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ABSTRACT: The Autism Diagnostic Observation Schedule (ADOS), a standardized protocol for observation of social and communicative behavior associated with autism, is described. The instrument consists of a series of structured and semistructured presses for interaction, accompanied by coding of specific target behaviors associated with particular tasks and by general ratings of the quality of behaviors. Interrater reliability for five raters exceeded weighted kappas of .55 for each item and each pair of raters for matched samples of 15 to 40 autistic and nonautistic, mildly mentally handicapped children (M IQ = 59) between the ages of 6 and 18 years. Test-retest reliability was adequate. Further analyses compared these groups to two additional samples of autistic and nonautistic subjects with normal intelligence (M IQ = 95), matched for sex and chronological age. Analyses yielded clear diagnostic differences in general ratings of social behavior, specific aspects of communication, and restricted or stereotypic behaviors and interests. Clinical guidelines for the diagnosis of autism in the draft version of ICD-10 were operationalized in terms of abnormalities on specific ADOS items. An algorithm based on these items was shown to have high reliability and discriminant validity.Journal of Autism and Developmental Disorders 07/1989; 19(2):185-212. · 3.34 Impact Factor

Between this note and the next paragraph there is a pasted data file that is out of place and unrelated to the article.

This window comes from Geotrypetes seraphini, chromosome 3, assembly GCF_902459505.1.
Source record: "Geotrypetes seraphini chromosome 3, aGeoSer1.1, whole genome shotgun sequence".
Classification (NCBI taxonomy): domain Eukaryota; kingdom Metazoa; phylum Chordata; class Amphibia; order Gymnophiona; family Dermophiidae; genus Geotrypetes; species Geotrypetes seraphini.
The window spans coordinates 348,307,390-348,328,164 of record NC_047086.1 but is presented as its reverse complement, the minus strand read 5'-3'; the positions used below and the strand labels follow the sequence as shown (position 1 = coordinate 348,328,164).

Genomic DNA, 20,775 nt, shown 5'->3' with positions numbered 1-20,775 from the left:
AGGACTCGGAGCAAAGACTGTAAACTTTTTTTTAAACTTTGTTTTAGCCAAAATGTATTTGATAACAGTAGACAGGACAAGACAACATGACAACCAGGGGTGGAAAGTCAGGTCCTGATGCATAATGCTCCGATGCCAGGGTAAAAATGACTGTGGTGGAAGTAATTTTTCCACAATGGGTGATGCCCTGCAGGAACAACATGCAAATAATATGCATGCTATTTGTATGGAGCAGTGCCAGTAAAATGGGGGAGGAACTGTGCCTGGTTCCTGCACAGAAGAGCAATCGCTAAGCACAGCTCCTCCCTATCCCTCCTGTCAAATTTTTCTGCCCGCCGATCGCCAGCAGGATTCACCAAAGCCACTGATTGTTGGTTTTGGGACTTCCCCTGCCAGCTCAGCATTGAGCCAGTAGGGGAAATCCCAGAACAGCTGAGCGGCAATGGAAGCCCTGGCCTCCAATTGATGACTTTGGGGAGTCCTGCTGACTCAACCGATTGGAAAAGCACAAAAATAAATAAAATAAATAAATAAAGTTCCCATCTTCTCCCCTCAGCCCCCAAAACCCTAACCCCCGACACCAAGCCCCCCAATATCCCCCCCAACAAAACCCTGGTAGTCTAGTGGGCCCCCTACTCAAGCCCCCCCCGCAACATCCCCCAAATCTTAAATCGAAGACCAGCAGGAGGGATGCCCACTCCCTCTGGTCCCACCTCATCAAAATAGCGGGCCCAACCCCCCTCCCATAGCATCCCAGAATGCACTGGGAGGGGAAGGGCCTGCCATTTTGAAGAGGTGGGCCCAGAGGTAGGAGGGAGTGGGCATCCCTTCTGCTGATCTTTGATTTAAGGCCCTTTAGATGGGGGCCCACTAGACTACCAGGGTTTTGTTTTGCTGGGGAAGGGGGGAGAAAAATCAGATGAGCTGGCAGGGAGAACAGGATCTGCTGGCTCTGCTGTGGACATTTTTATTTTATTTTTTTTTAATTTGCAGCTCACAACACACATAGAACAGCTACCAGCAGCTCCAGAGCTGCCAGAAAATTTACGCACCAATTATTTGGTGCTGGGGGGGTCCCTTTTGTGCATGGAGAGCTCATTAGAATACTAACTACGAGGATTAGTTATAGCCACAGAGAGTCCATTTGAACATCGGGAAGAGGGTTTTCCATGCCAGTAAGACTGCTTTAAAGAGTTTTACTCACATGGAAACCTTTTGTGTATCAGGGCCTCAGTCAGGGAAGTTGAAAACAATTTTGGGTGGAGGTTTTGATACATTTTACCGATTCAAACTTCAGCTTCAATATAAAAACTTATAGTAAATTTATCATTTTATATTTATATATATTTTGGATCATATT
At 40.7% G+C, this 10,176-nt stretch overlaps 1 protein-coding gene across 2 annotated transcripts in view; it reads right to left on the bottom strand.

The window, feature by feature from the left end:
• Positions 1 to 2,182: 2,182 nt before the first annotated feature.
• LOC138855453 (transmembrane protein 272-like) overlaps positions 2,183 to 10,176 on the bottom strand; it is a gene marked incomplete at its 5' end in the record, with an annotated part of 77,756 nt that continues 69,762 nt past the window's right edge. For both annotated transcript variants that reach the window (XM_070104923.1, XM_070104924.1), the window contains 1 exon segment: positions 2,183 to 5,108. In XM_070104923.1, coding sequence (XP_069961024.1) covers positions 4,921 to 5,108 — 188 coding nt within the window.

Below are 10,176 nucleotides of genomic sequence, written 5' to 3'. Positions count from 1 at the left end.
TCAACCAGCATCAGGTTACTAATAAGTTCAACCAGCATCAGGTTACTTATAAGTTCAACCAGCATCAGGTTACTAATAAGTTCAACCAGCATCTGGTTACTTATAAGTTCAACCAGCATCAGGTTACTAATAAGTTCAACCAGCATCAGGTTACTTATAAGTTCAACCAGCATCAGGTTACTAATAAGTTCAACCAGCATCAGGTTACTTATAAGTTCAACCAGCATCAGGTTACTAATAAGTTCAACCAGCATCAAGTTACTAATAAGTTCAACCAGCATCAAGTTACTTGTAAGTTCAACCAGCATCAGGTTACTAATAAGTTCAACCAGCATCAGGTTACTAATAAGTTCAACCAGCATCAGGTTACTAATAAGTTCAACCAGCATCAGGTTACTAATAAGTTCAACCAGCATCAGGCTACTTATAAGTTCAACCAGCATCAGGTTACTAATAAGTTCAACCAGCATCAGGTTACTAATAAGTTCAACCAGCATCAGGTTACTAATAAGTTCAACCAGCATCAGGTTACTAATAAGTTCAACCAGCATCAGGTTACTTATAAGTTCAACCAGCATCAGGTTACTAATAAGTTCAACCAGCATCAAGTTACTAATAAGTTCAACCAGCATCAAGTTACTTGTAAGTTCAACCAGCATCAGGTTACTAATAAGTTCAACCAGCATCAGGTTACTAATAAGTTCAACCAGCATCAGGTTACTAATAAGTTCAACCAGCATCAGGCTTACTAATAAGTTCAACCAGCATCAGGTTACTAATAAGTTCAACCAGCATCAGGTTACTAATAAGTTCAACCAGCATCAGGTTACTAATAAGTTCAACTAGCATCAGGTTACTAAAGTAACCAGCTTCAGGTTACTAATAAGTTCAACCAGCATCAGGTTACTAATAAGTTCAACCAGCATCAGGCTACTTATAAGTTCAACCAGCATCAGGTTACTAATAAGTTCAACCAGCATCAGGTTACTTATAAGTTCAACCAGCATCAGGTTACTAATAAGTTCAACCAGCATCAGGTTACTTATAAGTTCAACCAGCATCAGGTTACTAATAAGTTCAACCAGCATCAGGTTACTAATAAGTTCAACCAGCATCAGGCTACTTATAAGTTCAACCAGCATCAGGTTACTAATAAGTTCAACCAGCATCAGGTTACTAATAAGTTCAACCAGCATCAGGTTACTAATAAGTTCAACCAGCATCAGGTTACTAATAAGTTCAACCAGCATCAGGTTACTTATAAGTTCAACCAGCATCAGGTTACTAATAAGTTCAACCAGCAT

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ABSTRACT: The mind's ability to think about the mind has attracted substantial research interest in cognitive science in recent decades, as 'theory of mind'. No research has attempted to identify the brain basis of this ability, probably because it involves several separate processes. As a first step, we investigated one component process-the ability to recognise mental state terms. In Experiment 1, we tested a group of children with autism (known to have theory of mind deficits) and a control group of children with mental handicap, for their ability to recognise mental state terms in a word list. This was to test if the mental state recognition task was related to traditional theory of mind tests. In Experiment 2, we investigated if in the normal brain, recognition of mental state terms might be localised. The procedure employed single photon emission computerised tomography (SPECT) in normal adult volunteers. We tested the prediction (based on available neurological and animal lesion studies) that there would be increased activation in the orbito-frontal cortex during this task, relative to a control condition, and relative to an adjacent frontal area (frontal-polar cortex). In Experiment 1, the group with autism performed significantly worse than the group without autism. In Experiment 2, there was increased cerebral blood flow during the mental state recognition task in the right orbito-frontal cortex relative to the left frontal-polar region. This simple mental state recognition task appears to relate to theory of mind, in that both are impaired in autism. The SPECT results implicate the orbito-frontal cortex as the basis of this ability.The British Journal of Psychiatry 12/1994; 165(5):640-9. · 6.61 Impact Factor